A new product dubbed the Glove Tricorder by Med Sensation aims to make it easier for doctors – and patients – to diagnose breast cancer as well as problems like enlarged kidneys and other sub-dermal issues. The gloves currently contain a number of sensors including pressure feedback loops and accelerometers. Eventually the company plans to add ultrasound pads to the tips of the glove, allowing… → Read More
Less than a month ago, we posted that microscopic camera from Awaiba and Fraunhofer, which qualified as the smallest video camera in the world at just one cubic millimeter. Well, easy come, easy go! This new one from Medigus is ever so slightly smaller, at .99mm in diameter. It’s slightly lower-resolution (around 212×212) but when you’re putting cameras into blood vessels and… → Read More
Once again I am pleasantly surprised with the truly useful and helpful applications being thought up for the Kinect. Just last week we saw a hack providing a rudimentary artificial vision system for the blind — clumsy and rough, but the idea that it’s possible from off-the-shelf components and open-source software is mind-blowing.
Now we see an incredibly practical medical application… → Read More
This microscopic camera is the work of the Fraunhofer Institute and image sensor company Awaiba. It’s essentially a tiny 1mm square substrate with a layer of image sensors and then a lens layer on top of that — giving this camera a total size of 1x1x1mm. Yeah, it’s pretty much the smallest camera ever. → Read More
It appears that folks with catastrophic spinal cord injuries might be able to move their limbs again thanks to a new system that “trains” the nerves to move using a “pocket-sized electric stimulator.”
The stimulator is connected to the affected limbs and fired in order to jolt the muscles into action. After eight weeks, patients given the stimulation tended to have more motor control and a… → Read More
The dual-screen Android device NEC showed off at CES wasn’t exactly a crowd-pleaser. Without the latest version of Android, and sporting a rather low five hours of battery life, there wasn’t much to get excited about. But I like the idea of two discrete screens a la the Entourage Edge and the ill-fated Courier. NEC decided it’s an interesting form factor for medical software, of all things. → Read More
While my own doctor, Shaky McSliceyhands MD, doesn’t appear in their rankings, Avvo.com has added medical rankings to their already popular lawyer ranking service.
The rankings, based on user reviews and ratings, are completely ad independent and, while I don’t like trusting the general public to rank the men and women who will either get me out of that murder rap or will take a scalpel to my… → Read More
This is pretty amazing. The device you see there is a home genome sequencer. Like, for sequencing your genome. And it’s about the size of a big microwave.
What exactly will you do with it? You will sequence your genome. At home. → Read More
This particular technology is actually much simpler than those electronic solutions, because it addresses a simpler problem. Degeneration of the retina around the macula can make central vision blurry… → Read More
Cat with prosthetic legs! This poor fellow (Oscar) was in an accident with a combine, losing his legs. An ambitious veterinarian took him to a neuro-orthopedic surgeon, who crafted little peg-legs for Oscar and embedded them directly into the bone. The skin and bone, led by injected cells, have grown right over the cat side of the pegs, sealing against infection, and Oscar can now walk almost… → Read More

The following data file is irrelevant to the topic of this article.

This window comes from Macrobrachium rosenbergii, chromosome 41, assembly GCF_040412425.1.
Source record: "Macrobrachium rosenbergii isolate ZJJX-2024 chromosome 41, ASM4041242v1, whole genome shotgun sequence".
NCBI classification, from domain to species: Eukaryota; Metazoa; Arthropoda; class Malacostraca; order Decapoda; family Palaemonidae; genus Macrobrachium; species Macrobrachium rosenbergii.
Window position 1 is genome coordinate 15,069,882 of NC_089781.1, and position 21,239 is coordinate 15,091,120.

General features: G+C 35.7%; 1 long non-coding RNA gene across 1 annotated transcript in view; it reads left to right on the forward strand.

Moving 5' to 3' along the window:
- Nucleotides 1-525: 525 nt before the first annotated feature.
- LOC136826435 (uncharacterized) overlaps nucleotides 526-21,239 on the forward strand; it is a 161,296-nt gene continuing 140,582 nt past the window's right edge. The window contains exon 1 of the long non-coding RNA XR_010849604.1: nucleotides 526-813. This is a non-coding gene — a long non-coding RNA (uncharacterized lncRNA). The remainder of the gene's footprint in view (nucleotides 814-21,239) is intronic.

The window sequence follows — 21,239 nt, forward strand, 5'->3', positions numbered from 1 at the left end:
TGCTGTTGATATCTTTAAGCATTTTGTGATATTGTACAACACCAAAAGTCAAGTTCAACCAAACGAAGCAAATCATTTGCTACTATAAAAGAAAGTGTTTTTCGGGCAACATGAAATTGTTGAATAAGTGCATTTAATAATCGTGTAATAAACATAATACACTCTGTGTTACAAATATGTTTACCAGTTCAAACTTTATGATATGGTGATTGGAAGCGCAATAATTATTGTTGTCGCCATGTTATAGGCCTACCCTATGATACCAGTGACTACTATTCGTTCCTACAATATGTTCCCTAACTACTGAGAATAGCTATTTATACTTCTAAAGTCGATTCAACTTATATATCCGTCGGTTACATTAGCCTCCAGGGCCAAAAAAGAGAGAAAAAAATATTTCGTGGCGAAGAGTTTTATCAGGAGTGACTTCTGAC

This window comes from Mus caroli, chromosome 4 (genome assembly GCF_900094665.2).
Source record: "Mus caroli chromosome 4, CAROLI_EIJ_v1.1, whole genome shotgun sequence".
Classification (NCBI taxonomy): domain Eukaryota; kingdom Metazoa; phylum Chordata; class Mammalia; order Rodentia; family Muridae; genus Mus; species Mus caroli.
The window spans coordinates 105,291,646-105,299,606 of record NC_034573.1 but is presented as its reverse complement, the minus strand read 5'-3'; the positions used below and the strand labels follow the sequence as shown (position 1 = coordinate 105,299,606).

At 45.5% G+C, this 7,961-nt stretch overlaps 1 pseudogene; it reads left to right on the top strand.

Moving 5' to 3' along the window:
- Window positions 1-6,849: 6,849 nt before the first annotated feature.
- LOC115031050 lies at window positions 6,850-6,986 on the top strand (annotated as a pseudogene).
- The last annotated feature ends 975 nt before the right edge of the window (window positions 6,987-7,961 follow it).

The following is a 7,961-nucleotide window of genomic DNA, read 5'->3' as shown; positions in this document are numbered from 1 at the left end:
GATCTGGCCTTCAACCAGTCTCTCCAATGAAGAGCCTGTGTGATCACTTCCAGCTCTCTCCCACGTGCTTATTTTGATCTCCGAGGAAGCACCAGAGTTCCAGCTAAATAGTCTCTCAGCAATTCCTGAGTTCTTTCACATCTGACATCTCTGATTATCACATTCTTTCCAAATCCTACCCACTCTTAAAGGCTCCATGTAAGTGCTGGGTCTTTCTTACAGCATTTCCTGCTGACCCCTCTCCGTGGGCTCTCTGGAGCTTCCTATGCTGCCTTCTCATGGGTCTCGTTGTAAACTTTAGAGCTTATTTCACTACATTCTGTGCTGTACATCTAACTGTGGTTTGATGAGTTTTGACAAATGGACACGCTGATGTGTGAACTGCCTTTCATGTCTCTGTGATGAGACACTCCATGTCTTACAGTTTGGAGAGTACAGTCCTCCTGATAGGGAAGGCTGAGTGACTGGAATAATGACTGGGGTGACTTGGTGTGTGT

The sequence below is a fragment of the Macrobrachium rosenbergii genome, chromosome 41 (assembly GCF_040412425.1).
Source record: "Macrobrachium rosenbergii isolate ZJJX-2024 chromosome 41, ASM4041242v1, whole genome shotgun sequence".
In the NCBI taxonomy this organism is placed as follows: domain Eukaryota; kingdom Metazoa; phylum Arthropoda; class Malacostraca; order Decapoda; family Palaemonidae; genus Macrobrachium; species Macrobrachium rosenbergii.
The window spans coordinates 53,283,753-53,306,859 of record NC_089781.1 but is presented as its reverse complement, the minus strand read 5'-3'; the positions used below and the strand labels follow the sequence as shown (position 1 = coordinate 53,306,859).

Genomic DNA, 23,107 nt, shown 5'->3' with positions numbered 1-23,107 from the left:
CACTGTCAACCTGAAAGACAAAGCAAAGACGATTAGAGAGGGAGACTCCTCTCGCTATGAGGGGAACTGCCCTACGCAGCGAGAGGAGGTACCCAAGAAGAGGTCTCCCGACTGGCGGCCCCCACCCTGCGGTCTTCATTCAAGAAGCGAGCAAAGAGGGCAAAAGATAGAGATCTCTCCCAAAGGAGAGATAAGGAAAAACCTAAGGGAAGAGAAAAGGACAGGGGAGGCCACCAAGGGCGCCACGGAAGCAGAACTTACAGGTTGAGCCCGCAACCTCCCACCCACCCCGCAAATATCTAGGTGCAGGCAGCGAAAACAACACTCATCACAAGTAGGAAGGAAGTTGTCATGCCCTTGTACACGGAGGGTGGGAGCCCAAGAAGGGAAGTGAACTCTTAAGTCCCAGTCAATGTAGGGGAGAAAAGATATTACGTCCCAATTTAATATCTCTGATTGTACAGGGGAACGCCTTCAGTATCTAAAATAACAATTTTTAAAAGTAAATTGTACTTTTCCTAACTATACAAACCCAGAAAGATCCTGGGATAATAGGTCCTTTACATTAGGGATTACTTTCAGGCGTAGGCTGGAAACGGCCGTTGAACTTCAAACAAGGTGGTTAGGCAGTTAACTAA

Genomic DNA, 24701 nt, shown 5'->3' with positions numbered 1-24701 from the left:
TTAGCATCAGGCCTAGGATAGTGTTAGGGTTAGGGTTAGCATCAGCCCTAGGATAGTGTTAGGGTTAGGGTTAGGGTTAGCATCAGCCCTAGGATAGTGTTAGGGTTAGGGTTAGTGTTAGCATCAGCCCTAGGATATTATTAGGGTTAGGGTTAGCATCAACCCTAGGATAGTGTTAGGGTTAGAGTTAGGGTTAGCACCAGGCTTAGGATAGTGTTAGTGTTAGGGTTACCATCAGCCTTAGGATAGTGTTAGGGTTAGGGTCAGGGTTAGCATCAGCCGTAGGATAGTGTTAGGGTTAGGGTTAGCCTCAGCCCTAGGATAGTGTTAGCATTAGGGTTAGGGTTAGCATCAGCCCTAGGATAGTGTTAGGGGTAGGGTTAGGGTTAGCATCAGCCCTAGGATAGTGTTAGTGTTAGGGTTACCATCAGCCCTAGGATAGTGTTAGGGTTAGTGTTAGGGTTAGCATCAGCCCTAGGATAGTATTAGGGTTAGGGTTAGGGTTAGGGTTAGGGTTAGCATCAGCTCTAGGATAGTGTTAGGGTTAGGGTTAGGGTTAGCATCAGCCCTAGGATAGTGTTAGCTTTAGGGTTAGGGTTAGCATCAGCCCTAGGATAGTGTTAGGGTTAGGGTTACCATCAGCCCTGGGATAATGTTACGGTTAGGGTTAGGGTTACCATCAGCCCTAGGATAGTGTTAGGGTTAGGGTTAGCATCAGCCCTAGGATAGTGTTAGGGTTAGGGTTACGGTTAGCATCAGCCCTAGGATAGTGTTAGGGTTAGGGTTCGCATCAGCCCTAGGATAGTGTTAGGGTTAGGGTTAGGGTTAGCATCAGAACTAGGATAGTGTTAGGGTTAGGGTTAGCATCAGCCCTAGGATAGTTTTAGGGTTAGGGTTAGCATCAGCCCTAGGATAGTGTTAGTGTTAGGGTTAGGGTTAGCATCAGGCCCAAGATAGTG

Childhood diabetes sucks, there’s no way around it. Testing is annoying and uncomfortable for adults, much lets kids, and the testing technology isn’t exactly what you’d call fun or interesting. Bayer is trying to make it better though, by creating a fun way to test blood glucose levels using a Nintendo DS. → Read More
Researchers at UCLA are working on a new device intended to help patients who have lost their sense of balance. The device will help the patient to recover and learn how to move normally again. → Read More
A report released in the Journal of Experimental Biology today talked about how scientists have discovered a way to use chitosan to repair nerve damage. Keep in mind that chitosan is a material made from the shells of shrimp, and is not that far from the shells of insects. → Read More
Barco, makers of high-end medical displays, just launched the CliniScape and ProScribe tablets. The screens are 10.4-inches and 12-inches respectively and are ruggedized and drop resistant. They are also, presumably, blood-proof. The devices run an Intel Core Solo and Windows XP. → Read More
You probably haven’t heard about the Da Vinci surgical robot, but it’s been out for a little while. I had the chance to see it last year (and even try it out a little bit) and it’s an amazing piece of machinery. It’s also extremely expensive and in high demand, so it’s difficult for doctors to find time to train in it’s use. → Read More
I can’t believe how great this idea sounds. Instead of using the old-school (as in patented in 1887) drill technology to remove cavities, researchers are developing a method of using something called cold plasma to destroy the bacteria. I love the idea because I absolutely hate the sound of that damnable drill. → Read More
Short Version: A $40 digital ID card that fits in your wallet and holds all of your emergency medical information on a 1GB flip-out USB stick. → Read More
Everyone is familiar with the traditional EKG – you lie in the hospital bed, the leads connected to your body, and recording your heart rate and other vital statistics. But what if it was all wireless? What if you didn’t need to be in the hospital stuck in bed to be monitored? → Read More